How odd is it that Google's put a front-facing camera on the Nexus 7 and most hardware manufacturers do the same on their phones and tablets, yet most ship without any form of common video chat app?
You have to download Skype and hope it works, or find some other downloadable app solution. Why isn't there a Google Live See My Face Chat app of some sort as part of Android? Is it because we're too ugly? Is that what you're saying, Google?
6. Multi-select in the contacts
The Android contacts section is pretty useful, but it could be managed a little better. What if you have the idea of emailing or texting a handful of your friends? The way that's currently done is by emailing one, then adding the rest individually. Some sort of checkbox system that let users scroll through names and create a mailing list on the fly through the contacts listing in Android Key Lime Pie would make this much easier.
7. Cross-device SMS sync
If you're a constant SIM swapper with more than one phone on the go, chances are you've lost track of your text messages at some point. Google stores these on the phone rather than the SIM card, so it'd be nice if our texts could be either backed up to the SIM, the SD card, or beamed up to the magical invisible cloud of data, for easy and consistent access across multiple devices.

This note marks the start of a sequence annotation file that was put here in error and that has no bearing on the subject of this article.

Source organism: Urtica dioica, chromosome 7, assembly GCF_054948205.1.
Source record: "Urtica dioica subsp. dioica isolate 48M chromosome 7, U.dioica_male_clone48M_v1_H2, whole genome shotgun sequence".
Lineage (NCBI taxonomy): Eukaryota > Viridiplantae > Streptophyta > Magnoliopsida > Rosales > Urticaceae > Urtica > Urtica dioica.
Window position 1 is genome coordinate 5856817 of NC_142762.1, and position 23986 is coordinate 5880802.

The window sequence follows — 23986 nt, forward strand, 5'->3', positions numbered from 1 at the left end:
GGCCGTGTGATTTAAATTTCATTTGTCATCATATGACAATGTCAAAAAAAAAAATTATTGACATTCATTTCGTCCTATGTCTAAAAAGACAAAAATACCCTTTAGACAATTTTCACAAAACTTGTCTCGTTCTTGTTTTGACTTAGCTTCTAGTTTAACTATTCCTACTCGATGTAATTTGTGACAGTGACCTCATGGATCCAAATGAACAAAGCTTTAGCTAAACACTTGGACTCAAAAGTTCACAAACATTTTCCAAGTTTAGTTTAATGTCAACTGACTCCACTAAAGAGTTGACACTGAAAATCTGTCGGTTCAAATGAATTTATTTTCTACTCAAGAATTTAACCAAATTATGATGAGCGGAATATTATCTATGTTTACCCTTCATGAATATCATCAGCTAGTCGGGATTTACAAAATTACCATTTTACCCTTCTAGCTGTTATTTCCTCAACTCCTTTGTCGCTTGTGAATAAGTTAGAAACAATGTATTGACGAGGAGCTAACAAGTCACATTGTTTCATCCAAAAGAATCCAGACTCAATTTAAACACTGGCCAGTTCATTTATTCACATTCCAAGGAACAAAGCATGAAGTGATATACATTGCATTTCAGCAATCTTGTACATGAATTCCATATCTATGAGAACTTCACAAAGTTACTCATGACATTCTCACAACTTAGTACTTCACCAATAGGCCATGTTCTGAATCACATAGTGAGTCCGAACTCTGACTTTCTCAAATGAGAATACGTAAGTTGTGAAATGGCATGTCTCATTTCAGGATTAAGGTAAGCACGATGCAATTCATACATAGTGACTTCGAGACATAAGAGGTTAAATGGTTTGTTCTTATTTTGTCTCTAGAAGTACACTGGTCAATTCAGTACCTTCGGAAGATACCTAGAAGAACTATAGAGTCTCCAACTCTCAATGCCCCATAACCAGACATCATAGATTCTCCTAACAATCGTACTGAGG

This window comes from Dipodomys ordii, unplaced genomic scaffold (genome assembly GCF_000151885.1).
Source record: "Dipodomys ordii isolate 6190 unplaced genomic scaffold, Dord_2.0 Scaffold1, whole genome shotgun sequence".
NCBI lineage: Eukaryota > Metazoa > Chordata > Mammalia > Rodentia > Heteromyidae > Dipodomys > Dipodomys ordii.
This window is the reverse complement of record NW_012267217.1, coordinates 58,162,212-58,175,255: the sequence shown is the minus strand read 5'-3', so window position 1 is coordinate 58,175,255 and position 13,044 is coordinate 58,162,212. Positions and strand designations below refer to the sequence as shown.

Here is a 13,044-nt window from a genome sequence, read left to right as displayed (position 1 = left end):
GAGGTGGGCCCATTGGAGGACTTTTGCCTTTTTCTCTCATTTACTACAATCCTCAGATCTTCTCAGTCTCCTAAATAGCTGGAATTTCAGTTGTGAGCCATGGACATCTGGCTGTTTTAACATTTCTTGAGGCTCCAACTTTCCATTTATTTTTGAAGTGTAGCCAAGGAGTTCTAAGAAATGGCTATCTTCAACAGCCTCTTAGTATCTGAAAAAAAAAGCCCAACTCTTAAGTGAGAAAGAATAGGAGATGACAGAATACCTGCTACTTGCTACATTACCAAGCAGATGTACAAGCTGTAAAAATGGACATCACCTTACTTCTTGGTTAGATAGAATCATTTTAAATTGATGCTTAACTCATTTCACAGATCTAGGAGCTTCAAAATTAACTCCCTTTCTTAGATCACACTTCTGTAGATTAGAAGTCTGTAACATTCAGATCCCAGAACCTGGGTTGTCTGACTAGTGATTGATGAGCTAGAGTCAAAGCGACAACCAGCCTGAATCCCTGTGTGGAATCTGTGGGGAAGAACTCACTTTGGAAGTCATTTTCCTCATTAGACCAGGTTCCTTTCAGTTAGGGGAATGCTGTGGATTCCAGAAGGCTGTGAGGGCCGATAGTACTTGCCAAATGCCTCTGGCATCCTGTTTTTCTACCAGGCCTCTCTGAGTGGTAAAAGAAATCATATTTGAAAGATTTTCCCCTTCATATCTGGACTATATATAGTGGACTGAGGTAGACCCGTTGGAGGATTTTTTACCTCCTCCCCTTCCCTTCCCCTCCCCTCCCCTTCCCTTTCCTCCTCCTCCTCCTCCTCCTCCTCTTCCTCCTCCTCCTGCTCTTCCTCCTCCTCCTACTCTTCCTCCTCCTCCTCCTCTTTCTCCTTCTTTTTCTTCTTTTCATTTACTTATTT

8. A "Never Update" option
This would annoy developers so is unlikely to happen, but it'd be nice if we could refuse app updates permanently in Android 5.0, just in case we'd rather stick with a current version of a tool than be forced to upgrade.Sure, you can set apps to manual update and then just ignore the update prompt forever, but it'd be nice to know we can keep a favoured version of an app without accidentally updating it. Some of us are still using the beta Times app, for example, which has given free access for a year.
9. App preview/freebie codes
Something Apple's been doing for ages and ages is using a promo code system to distribute free or review versions of apps. It even makes doing little competitions to drum up publicity for apps much easier, so why's there no similar scheme for Android?
It might encourage developers to stop going down the ad-covered/freemium route if they could charge for an app but still give it away to friends and fans through a promo code system.
10. Final whinges and requests...
It's be nice to be able to sort the Settings screen by alphabetical order, too, or by most commonly used or
personal preference, as Android's so packed with a huge list of options these days it's a big old list to scroll
through and pick out what you need.Plus could we have a percentage count for the battery in the Notifications bar for Android 5.0? Just so we know a bit more info than the vague emptying battery icon.